Significance “A Midsummer Night’s Dream” is one of Shakespeare’s most popular and enduring comedies, known for its enchanting blend of romance, fantasy, and humor. It explores themes of love and desire while showcasing the transformative power of the imagination.
Notable Lines – “The course of true love never did run smooth.” (Act 1, Scene 1) – “Lord, what fools these mortals be!” (Act 3, Scene 2) – “Love looks not with the eyes, but with the mind, / And therefore is winged Cupid painted blind.” (Act 1, Scene 1)
Adaptations Various stage productions, film adaptations, and television adaptations have been made over the years. Notable adaptations include the 1999 film directed by Michael Hoffman and numerous stage productions by theater companies around the world.

This table provides a comprehensive overview of various aspects of “A Midsummer Night’s Dream,” including its background, plot, characters, themes, significance, notable lines, and adaptations.


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Summary: A Midsummer Night’s Dream

“A Midsummer Night’s Dream” is one of William Shakespeare’s most beloved and enduring comedies, known for its whimsical plot, fantastical elements, and exploration of themes such as love, magic, and the nature of reality. Written between 1594 and 1596, the play has captivated audiences for centuries with its enchanting story and memorable characters.

The play is set in Athens and the surrounding forest, where the worlds of mortals and fairies intersect, creating a tapestry of love entanglements and comedic misunderstandings. The story revolves around four young lovers: Hermia, Helena, Lysander, and Demetrius. Hermia loves Lysander, but her father insists she marry Demetrius. Hermia and Lysander plan to flee to the forest to escape this arranged marriage.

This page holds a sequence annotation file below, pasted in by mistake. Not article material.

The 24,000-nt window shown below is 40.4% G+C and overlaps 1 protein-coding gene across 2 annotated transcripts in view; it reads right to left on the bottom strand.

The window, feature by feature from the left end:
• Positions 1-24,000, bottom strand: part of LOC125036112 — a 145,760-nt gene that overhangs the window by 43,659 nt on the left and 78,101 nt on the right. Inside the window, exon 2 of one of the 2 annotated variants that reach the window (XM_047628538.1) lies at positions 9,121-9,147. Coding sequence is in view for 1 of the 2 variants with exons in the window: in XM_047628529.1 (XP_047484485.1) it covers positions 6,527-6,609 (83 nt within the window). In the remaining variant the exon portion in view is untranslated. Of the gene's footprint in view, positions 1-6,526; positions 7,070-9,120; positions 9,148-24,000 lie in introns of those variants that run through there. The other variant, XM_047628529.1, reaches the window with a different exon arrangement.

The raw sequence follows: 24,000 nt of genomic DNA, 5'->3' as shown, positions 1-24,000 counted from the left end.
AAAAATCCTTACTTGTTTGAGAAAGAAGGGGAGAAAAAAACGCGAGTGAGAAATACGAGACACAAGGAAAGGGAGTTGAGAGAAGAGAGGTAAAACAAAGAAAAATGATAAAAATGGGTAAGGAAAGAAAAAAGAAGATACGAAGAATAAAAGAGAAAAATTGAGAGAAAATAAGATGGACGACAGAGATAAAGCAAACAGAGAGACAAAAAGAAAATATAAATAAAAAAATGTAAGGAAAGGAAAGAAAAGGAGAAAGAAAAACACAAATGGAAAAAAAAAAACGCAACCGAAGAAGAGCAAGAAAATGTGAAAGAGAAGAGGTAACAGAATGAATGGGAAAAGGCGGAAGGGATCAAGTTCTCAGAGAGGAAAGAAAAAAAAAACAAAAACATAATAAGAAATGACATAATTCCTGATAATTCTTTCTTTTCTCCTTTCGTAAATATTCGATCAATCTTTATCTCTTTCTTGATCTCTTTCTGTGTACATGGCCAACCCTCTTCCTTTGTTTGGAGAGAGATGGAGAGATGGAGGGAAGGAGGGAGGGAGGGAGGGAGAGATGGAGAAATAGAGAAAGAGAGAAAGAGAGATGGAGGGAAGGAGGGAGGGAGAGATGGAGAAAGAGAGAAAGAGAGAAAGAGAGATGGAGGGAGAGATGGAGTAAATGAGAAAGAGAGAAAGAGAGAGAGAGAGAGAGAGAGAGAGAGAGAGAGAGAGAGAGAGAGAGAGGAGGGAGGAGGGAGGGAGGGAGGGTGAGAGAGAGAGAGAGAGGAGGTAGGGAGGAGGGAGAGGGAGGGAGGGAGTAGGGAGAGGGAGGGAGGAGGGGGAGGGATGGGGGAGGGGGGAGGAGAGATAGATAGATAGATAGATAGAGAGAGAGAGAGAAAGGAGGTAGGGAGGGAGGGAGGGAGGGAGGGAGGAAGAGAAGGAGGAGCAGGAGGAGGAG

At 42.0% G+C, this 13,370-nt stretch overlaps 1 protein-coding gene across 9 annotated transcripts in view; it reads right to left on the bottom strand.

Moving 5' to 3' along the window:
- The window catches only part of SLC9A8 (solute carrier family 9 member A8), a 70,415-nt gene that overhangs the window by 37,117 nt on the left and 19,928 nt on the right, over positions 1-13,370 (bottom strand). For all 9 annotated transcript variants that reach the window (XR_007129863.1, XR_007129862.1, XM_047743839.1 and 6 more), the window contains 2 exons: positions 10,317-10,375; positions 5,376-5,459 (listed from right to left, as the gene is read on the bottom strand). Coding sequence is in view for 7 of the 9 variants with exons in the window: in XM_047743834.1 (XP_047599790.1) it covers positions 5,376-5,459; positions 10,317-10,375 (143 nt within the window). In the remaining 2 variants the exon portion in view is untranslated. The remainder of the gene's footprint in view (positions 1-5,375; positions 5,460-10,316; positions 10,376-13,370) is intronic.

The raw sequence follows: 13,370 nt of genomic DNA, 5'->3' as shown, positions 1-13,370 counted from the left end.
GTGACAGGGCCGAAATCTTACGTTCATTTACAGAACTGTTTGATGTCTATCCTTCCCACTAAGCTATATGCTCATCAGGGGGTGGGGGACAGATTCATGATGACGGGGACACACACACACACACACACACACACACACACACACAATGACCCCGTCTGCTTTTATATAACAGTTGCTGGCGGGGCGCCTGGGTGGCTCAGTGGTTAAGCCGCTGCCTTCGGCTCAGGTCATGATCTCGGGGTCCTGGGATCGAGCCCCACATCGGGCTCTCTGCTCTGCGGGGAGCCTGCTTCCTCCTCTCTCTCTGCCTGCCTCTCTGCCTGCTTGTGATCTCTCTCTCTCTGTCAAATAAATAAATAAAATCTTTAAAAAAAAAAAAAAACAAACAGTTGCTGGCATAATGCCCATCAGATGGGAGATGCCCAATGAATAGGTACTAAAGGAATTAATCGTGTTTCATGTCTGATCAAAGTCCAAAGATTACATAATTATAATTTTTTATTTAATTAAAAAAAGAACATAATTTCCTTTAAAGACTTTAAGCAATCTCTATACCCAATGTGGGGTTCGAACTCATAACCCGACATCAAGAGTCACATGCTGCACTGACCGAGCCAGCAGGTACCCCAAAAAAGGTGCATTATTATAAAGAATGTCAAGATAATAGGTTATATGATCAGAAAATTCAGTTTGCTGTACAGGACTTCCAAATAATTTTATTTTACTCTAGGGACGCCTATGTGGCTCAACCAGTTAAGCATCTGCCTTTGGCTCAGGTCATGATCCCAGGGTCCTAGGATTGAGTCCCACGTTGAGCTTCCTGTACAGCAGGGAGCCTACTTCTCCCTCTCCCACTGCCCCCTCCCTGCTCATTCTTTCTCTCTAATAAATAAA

• Meanwhile, a group of Athenian tradesmen, led by the comically inept Peter Quince, is preparing a play to perform at the Duke’s wedding. These “mechanicals” stumble into the forest as well, adding to the chaos.
  • In the fairy realm, Oberon, the king of the fairies, and his mischievous servant Puck (also known as Robin Goodfellow) manipulate the lovers and the mechanicals using a magical flower that causes people to fall in love with the first person they see. Oberon wants to help Helena, who is in unrequited love with Demetrius, so he instructs Puck to use the flower on Demetrius. However, Puck mistakes Lysander for Demetrius, leading to even more confusion and hilarity.
  • As the night unfolds, the lovers wander the enchanted forest, their feelings and identities shifting under the influence of magic. Eventually, Oberon sets things right, and the play concludes with the lovers happily reunited, the mechanicals hilariously performing their play for the Duke, and blessings bestowed upon the newlyweds.

Here is a complete table outlining the plot summary of William Shakespeare’s play “A Midsummer Night’s Dream”:

Act Scene Summary